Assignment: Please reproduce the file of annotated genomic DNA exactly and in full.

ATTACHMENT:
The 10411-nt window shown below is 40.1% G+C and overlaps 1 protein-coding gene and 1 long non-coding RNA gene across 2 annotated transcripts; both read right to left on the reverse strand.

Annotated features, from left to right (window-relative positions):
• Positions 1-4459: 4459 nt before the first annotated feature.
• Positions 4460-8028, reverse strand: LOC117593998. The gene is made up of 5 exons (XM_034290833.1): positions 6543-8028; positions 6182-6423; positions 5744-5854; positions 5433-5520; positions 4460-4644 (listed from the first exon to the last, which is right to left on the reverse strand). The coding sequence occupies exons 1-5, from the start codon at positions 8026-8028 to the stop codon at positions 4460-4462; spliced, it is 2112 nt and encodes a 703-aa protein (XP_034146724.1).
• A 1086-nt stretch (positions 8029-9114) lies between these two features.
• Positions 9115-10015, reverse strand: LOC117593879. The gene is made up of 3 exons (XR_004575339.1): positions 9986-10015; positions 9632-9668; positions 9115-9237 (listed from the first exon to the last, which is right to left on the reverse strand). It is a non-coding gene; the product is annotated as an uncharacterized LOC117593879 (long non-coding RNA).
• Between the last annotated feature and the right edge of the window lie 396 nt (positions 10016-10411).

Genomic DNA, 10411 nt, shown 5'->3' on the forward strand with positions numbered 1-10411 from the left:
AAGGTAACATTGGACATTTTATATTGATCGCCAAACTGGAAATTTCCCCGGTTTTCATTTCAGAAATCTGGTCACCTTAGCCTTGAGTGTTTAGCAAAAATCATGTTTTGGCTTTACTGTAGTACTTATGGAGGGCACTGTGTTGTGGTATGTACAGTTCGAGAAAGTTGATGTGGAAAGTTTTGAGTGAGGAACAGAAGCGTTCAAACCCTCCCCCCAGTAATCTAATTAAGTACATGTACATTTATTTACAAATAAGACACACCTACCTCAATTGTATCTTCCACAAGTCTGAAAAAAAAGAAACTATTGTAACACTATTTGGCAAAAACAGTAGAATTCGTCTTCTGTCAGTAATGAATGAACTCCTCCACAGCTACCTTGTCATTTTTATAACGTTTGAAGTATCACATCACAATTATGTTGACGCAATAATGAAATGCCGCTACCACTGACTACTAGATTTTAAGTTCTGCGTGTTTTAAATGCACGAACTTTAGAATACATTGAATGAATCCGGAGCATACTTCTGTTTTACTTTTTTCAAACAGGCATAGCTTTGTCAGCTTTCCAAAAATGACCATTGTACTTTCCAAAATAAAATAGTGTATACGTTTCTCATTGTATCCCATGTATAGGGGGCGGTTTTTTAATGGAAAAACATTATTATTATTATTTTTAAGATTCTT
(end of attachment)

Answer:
The 10411-nt window shown below is 40.1% G+C and overlaps 1 protein-coding gene and 1 long non-coding RNA gene across 2 annotated transcripts; both read right to left on the reverse strand.

Annotated features, from left to right (window-relative positions):
• Positions 1-4459: 4459 nt before the first annotated feature.
• Positions 4460-8028, reverse strand: LOC117593998. The gene is made up of 5 exons (XM_034290833.1): positions 6543-8028; positions 6182-6423; positions 5744-5854; positions 5433-5520; positions 4460-4644 (listed from the first exon to the last, which is right to left on the reverse strand). The coding sequence occupies exons 1-5, from the start codon at positions 8026-8028 to the stop codon at positions 4460-4462; spliced, it is 2112 nt and encodes a 703-aa protein (XP_034146724.1).
• A 1086-nt stretch (positions 8029-9114) lies between these two features.
• Positions 9115-10015, reverse strand: LOC117593879. The gene is made up of 3 exons (XR_004575339.1): positions 9986-10015; positions 9632-9668; positions 9115-9237 (listed from the first exon to the last, which is right to left on the reverse strand). It is a non-coding gene; the product is annotated as an uncharacterized LOC117593879 (long non-coding RNA).
• Between the last annotated feature and the right edge of the window lie 396 nt (positions 10016-10411).

Genomic DNA, 10411 nt, shown 5'->3' on the forward strand with positions numbered 1-10411 from the left:
AAGGTAACATTGGACATTTTATATTGATCGCCAAACTGGAAATTTCCCCGGTTTTCATTTCAGAAATCTGGTCACCTTAGCCTTGAGTGTTTAGCAAAAATCATGTTTTGGCTTTACTGTAGTACTTATGGAGGGCACTGTGTTGTGGTATGTACAGTTCGAGAAAGTTGATGTGGAAAGTTTTGAGTGAGGAACAGAAGCGTTCAAACCCTCCCCCCAGTAATCTAATTAAGTACATGTACATTTATTTACAAATAAGACACACCTACCTCAATTGTATCTTCCACAAGTCTGAAAAAAAAGAAACTATTGTAACACTATTTGGCAAAAACAGTAGAATTCGTCTTCTGTCAGTAATGAATGAACTCCTCCACAGCTACCTTGTCATTTTTATAACGTTTGAAGTATCACATCACAATTATGTTGACGCAATAATGAAATGCCGCTACCACTGACTACTAGATTTTAAGTTCTGCGTGTTTTAAATGCACGAACTTTAGAATACATTGAATGAATCCGGAGCATACTTCTGTTTTACTTTTTTCAAACAGGCATAGCTTTGTCAGCTTTCCAAAAATGACCATTGTACTTTCCAAAATAAAATAGTGTATACGTTTCTCATTGTATCCCATGTATAGGGGGCGGTTTTTTAATGGAAAAACATTATTATTATTATTTTTAAGATTCTT